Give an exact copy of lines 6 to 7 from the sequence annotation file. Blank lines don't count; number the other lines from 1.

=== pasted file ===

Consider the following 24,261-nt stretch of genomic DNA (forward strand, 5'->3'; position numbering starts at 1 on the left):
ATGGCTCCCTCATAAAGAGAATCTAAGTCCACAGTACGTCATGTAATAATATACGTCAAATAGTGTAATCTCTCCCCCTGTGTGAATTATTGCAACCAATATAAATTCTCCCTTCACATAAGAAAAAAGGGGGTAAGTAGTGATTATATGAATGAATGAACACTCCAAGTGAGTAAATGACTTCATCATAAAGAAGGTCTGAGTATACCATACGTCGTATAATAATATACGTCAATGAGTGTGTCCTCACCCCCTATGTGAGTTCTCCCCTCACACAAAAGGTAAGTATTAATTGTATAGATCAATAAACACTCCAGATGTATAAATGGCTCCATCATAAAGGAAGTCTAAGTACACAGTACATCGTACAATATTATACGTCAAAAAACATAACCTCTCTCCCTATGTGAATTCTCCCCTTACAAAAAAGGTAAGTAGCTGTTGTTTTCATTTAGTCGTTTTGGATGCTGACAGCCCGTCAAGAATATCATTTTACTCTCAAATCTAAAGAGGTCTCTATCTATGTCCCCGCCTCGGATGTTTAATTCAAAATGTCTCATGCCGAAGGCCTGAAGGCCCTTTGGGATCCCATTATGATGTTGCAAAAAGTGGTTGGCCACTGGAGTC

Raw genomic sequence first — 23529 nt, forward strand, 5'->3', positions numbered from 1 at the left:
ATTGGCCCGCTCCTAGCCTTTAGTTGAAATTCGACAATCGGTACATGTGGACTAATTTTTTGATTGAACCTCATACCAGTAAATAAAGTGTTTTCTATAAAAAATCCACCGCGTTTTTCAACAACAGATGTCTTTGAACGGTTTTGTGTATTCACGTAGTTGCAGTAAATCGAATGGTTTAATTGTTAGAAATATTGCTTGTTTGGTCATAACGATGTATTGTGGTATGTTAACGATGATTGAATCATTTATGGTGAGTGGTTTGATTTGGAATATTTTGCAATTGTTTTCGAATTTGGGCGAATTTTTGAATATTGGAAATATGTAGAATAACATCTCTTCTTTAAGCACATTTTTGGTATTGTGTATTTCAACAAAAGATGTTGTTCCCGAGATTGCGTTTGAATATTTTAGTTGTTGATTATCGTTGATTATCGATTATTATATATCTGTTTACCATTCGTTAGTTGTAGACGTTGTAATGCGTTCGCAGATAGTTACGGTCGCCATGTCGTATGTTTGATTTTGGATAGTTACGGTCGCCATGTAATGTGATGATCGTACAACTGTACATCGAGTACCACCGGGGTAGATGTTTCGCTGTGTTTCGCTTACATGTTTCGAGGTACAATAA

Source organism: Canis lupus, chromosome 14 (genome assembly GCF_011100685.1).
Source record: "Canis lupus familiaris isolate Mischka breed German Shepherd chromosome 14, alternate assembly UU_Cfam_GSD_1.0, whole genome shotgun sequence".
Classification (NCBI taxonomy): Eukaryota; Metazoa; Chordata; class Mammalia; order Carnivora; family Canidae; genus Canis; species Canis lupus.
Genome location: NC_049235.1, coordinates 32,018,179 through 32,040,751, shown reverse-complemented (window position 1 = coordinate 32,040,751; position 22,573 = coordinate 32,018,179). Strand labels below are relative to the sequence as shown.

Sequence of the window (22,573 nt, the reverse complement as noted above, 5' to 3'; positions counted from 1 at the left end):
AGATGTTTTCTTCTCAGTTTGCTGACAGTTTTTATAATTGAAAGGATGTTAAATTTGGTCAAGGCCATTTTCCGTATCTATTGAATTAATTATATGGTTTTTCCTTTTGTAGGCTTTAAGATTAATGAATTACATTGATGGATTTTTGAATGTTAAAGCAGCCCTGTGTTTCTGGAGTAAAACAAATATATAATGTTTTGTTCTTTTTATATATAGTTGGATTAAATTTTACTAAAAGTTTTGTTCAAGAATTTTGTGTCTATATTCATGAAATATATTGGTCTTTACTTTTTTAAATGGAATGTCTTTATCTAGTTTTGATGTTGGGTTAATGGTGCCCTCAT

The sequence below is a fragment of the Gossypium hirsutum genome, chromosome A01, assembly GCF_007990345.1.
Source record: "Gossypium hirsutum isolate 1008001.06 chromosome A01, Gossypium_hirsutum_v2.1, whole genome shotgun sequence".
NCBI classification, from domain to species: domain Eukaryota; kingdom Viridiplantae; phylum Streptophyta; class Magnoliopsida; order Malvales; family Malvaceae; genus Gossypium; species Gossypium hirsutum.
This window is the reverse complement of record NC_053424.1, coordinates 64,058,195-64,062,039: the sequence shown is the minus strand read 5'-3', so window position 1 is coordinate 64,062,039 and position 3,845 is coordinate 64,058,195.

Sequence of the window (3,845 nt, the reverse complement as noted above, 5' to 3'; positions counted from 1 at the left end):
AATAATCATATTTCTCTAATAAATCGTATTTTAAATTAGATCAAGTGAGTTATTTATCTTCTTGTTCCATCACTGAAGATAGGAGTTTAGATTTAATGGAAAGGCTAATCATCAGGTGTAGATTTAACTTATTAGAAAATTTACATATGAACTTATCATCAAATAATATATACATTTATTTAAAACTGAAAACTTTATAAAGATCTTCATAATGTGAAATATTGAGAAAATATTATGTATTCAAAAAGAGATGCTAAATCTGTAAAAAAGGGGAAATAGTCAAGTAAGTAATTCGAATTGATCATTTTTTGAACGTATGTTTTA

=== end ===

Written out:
Source record: "Canis lupus familiaris isolate Mischka breed German Shepherd chromosome 14, alternate assembly UU_Cfam_GSD_1.0, whole genome shotgun sequence".
Classification (NCBI taxonomy): Eukaryota; Metazoa; Chordata; class Mammalia; order Carnivora; family Canidae; genus Canis; species Canis lupus.